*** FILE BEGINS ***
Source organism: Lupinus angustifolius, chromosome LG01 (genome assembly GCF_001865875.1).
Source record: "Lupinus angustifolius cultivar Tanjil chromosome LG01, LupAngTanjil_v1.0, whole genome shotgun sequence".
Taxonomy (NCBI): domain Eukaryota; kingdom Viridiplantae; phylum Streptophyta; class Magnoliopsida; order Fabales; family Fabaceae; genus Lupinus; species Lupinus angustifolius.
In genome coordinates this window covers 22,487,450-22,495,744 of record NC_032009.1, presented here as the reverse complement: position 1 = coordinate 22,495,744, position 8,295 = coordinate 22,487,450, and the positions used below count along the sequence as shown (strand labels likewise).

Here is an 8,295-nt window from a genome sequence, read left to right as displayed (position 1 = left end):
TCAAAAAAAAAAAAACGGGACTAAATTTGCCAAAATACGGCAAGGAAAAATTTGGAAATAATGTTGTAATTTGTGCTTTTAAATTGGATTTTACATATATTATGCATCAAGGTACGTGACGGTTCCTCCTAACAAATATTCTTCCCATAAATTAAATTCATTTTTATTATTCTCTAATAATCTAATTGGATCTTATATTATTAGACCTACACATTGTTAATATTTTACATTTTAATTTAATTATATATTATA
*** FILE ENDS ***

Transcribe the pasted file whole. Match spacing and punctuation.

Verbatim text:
Source organism: Lupinus angustifolius, chromosome LG01 (genome assembly GCF_001865875.1).
Source record: "Lupinus angustifolius cultivar Tanjil chromosome LG01, LupAngTanjil_v1.0, whole genome shotgun sequence".
Taxonomy (NCBI): domain Eukaryota; kingdom Viridiplantae; phylum Streptophyta; class Magnoliopsida; order Fabales; family Fabaceae; genus Lupinus; species Lupinus angustifolius.
In genome coordinates this window covers 22,487,450-22,495,744 of record NC_032009.1, presented here as the reverse complement: position 1 = coordinate 22,495,744, position 8,295 = coordinate 22,487,450, and the positions used below count along the sequence as shown (strand labels likewise).

Here is an 8,295-nt window from a genome sequence, read left to right as displayed (position 1 = left end):
TCAAAAAAAAAAAAACGGGACTAAATTTGCCAAAATACGGCAAGGAAAAATTTGGAAATAATGTTGTAATTTGTGCTTTTAAATTGGATTTTACATATATTATGCATCAAGGTACGTGACGGTTCCTCCTAACAAATATTCTTCCCATAAATTAAATTCATTTTTATTATTCTCTAATAATCTAATTGGATCTTATATTATTAGACCTACACATTGTTAATATTTTACATTTTAATTTAATTATATATTATA